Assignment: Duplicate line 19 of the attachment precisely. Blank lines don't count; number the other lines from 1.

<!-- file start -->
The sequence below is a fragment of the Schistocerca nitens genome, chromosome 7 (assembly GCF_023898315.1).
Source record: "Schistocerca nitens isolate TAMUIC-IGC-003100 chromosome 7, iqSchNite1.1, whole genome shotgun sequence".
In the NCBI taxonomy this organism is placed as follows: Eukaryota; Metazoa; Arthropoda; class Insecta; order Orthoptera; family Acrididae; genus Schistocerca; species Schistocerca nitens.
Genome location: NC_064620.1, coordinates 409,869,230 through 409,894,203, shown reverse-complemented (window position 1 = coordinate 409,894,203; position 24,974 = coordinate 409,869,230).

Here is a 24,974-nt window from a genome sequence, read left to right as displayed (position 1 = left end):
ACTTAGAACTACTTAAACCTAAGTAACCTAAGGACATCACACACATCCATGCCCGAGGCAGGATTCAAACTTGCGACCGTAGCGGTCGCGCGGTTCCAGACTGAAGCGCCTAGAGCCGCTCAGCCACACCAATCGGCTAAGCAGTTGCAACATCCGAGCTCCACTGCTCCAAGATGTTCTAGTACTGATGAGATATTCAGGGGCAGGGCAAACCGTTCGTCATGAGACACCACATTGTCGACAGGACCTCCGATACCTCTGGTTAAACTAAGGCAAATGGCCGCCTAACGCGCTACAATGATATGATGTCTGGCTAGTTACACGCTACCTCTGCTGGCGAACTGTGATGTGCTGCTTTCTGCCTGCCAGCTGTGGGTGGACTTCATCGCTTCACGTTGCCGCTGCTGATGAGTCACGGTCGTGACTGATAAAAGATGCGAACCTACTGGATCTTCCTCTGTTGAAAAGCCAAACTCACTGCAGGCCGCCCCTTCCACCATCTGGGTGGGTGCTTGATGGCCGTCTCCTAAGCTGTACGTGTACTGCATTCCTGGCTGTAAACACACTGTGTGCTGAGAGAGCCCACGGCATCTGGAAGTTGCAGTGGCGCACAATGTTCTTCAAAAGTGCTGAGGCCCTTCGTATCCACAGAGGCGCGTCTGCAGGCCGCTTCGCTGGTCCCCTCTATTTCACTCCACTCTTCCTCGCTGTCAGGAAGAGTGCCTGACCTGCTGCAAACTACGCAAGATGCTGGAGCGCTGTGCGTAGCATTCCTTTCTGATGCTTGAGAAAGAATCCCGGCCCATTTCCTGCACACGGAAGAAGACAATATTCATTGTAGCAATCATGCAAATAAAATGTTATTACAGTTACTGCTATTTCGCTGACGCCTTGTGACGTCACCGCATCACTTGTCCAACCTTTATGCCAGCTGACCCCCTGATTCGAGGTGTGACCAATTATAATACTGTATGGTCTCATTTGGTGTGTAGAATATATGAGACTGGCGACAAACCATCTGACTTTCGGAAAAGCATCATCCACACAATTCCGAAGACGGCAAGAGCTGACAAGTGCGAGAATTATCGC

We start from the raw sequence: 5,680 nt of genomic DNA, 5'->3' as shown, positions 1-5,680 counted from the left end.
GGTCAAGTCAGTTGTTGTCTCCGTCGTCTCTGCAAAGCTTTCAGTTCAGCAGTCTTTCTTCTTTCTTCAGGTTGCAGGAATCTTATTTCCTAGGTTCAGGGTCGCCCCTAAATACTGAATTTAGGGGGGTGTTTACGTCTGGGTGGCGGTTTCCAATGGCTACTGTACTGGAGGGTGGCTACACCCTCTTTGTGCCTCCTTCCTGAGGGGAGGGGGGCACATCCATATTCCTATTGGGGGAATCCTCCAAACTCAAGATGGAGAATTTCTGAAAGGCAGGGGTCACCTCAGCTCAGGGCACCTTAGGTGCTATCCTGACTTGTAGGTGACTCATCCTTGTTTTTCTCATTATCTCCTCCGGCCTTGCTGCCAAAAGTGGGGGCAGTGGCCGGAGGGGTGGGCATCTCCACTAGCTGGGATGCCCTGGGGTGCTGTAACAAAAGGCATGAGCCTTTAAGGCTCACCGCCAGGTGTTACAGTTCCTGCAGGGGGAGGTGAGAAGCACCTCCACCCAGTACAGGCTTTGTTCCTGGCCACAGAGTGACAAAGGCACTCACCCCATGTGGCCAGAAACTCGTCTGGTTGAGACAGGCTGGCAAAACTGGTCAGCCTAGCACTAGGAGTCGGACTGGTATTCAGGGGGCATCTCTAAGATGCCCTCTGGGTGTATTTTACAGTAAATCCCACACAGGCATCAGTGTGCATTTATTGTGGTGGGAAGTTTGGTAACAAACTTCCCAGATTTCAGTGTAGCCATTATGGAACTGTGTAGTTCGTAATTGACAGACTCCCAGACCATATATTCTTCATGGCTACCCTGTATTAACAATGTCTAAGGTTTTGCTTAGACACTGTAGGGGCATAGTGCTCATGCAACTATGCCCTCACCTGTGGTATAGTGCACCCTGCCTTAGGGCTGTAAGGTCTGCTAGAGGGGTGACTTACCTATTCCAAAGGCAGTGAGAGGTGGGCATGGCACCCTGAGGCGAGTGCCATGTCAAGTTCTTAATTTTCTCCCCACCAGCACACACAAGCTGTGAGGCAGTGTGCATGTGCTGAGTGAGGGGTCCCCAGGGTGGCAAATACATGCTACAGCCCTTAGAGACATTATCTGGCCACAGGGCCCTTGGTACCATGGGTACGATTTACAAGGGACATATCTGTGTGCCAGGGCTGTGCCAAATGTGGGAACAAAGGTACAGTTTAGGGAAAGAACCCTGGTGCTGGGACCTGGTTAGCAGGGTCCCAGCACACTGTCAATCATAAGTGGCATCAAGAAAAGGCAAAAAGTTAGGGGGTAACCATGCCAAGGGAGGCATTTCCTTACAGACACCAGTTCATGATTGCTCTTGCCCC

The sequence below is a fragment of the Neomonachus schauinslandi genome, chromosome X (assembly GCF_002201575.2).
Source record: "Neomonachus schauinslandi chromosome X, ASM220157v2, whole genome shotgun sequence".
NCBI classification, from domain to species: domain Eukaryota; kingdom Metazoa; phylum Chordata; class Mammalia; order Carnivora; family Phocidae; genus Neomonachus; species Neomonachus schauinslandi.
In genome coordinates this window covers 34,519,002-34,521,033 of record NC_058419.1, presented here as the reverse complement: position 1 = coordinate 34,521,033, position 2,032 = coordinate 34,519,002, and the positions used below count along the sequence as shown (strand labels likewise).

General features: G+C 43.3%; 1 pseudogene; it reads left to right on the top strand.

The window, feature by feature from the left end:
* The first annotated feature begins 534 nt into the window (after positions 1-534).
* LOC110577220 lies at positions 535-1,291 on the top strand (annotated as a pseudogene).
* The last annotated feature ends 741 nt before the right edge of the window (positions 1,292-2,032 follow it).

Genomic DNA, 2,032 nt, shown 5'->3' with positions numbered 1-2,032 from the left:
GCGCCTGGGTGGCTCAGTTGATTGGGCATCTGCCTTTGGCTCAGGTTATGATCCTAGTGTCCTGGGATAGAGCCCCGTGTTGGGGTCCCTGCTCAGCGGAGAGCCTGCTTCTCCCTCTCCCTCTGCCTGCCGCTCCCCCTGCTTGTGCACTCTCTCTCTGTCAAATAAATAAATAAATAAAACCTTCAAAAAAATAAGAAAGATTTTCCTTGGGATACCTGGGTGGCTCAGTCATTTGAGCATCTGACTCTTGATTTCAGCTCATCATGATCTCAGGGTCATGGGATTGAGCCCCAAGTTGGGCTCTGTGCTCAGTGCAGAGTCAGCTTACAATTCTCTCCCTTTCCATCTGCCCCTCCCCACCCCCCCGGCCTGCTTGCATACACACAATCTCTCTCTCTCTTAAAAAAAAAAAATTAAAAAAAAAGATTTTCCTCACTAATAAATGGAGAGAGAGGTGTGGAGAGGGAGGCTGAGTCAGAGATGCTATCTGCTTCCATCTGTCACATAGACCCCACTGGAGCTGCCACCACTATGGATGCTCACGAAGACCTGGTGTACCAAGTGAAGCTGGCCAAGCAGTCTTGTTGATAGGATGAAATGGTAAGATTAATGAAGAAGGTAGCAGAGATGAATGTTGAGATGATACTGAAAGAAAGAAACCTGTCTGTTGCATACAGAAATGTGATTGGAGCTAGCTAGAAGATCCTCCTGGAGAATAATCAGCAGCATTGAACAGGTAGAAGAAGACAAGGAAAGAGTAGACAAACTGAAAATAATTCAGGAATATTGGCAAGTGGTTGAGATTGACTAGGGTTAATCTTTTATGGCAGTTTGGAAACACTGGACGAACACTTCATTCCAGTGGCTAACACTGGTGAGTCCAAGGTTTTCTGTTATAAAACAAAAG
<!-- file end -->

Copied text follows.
GCGCCTGGGTGGCTCAGTTGATTGGGCATCTGCCTTTGGCTCAGGTTATGATCCTAGTGTCCTGGGATAGAGCCCCGTGTTGGGGTCCCTGCTCAGCGGAGAGCCTGCTTCTCCCTCTCCCTCTGCCTGCCGCTCCCCCTGCTTGTGCACTCTCTCTCTGTCAAATAAATAAATAAATAAAACCTTCAAAAAAATAAGAAAGATTTTCCTTGGGATACCTGGGTGGCTCAGTCATTTGAGCATCTGACTCTTGATTTCAGCTCATCATGATCTCAGGGTCATGGGATTGAGCCCCAAGTTGGGCTCTGTGCTCAGTGCAGAGTCAGCTTACAATTCTCTCCCTTTCCATCTGCCCCTCCCCACCCCCCCGGCCTGCTTGCATACACACAATCTCTCTCTCTCTTAAAAAAAAAAAATTAAAAAAAAAGATTTTCCTCACTAATAAATGGAGAGAGAGGTGTGGAGAGGGAGGCTGAGTCAGAGATGCTATCTGCTTCCATCTGTCACATAGACCCCACTGGAGCTGCCACCACTATGGATGCTCACGAAGACCTGGTGTACCAAGTGAAGCTGGCCAAGCAGTCTTGTTGATAGGATGAAATGGTAAGATTAATGAAGAAGGTAGCAGAGATGAATGTTGAGATGATACTGAAAGAAAGAAACCTGTCTGTTGCATACAGAAATGTGATTGGAGCTAGCTAGAAGATCCTCCTGGAGAATAATCAGCAGCATTGAACAGGTAGAAGAAGACAAGGAAAGAGTAGACAAACTGAAAATAATTCAGGAATATTGGCAAGTGGTTGAGATTGACTAGGGTTAATCTTTTATGGCAGTTTGGAAACACTGGACGAACACTTCATTCCAGTGGCTAACACTGGTGAGTCCAAGGTTTTCTGTTATAAAACAAAAG